Detroit Tigers fans who were hoping to see Justin Verlander don the Old English “D” this season at Comerica Park will have to wait at least another year.
The former Tigers star agreed to a one-year, $25 million deal with the Houston Astros, his organization of the past four and a half seasons, on Wednesday, as first reported by his brother (and former Tigers farmhand) Ben Verlander.
The Astros had made a qualifying offer (one year, $18.4 million) this offseason, with the deadline for players to accept or decline arriving at 5 p.m. Wednesday. Rather than test the market, Verlander reupped in Houston. The contract also includes a player option for the 2023 season. (Of the 13 players handed qualifying offers, only San Francisco Giants first baseman Brandon Belt accepted.)
A reunion between the Tigers and Verlander seemed unlikely this offseason, as their goals seemed misaligned after Verlander missed nearly all of the abbreviated 2020 season — he threw six innings on Opening Day — and all of 2021 rehabbing from Tommy John surgery.
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The Tigers, even after signing lefty Eduardo Rodriguez, are in need of a veteran who can handle a full workload in the rotation, with youngsters Casey Mize and Tarik Skubal coming off their first full seasons in the majors, and fellow prospect Matt Manning looking to stick for a full season in 2022. The Tigers have veterans Matthew Boyd and Spencer Turnbull on the roster, but both are question marks heading into 2022 due to injuries.
Still, nostalgia for the Tigers’ heydays in the 2010s kept hope for a J.V. return alive, especially after Verlander told the Free Press earlier this year that he had thought about returning to Detroit.
“I’d be lying if I said I didn’t think about it,” Verlander said. “Yeah, of course. I loved playing there. I love the city. I love the fans. Yes, I do think about it. Ultimately, the decision comes down to what’s best for my career. If that aligns with that possibility, then maybe it does.
“I need to get my elbow healthy first, and then I don’t even know what the next steps are. I’m a free agent, and I have no plan. For the first time, I’m entering free agency. We’ll just see what happens.”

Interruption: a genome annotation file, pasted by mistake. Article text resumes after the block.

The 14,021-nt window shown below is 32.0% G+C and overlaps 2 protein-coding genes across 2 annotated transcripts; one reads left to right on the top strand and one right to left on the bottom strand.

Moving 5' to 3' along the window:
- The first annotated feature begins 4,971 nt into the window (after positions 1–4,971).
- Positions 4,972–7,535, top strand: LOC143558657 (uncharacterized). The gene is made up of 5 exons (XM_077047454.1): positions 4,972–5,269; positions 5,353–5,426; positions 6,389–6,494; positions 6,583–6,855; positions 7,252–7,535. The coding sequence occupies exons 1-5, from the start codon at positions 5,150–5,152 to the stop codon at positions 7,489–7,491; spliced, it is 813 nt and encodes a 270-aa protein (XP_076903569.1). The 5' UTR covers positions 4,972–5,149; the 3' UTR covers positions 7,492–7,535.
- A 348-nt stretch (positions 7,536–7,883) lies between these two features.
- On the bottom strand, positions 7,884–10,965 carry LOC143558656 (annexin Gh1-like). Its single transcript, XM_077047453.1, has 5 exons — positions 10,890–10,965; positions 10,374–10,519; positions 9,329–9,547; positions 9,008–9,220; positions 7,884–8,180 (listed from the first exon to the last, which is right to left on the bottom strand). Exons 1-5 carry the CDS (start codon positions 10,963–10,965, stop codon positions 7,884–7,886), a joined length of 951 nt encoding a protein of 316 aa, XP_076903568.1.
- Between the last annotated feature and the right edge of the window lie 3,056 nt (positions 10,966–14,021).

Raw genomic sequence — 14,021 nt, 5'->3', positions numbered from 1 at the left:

Verlander has a 2.45 ERA with 226 strikeouts and 85 walks in 477 innings with the Astros from 2017-20, a span that includes two All-Star teams, a third career no-hitter and the 2019 AL Cy Young award. The Astros acquired Verlander from the Tigers in August 2017 for catcher Jake Rogers (who also underwent Tommy John surgery this season), right-handed pitcher Franklin Perez and outfielder Daz Cameron. Cameron and Rogers have since made the majors with the Tigers, though they have not contributed much.
Verlander spent parts of 13 seasons with the Tigers, posting a 3.49 ERA with 2,373 strikleouts, 766 walks and a 1.191 WHIP in Detroit over 2,511 innings and 380 starts. The No. 2 overall pick in 2004, he debuted the majors by 2005, made six All-Star teams with the Tigers and won the 2006 AL Rookie of the Year and 2011 AL MVP and Cy Young awards. He threw two no-hitters (June 2007 and May 2011) with the Tigers and also finished second in Cy Young voting in 2012 and 2016.
In that interview with the Free Press, Verlander talked about his hope of pitching well into his 40s: “I’m just trying to push my timetable as far as I can possibly push it,” Verlander said.
Does that mean a reunion is still on the table, perhaps when the Tigers are further into their plans to contend in the American League again? Tigers fans will have to wait, and see Verlander spend another season with the Astros.
Free Press sports writer Evan Petzold contributed to this report.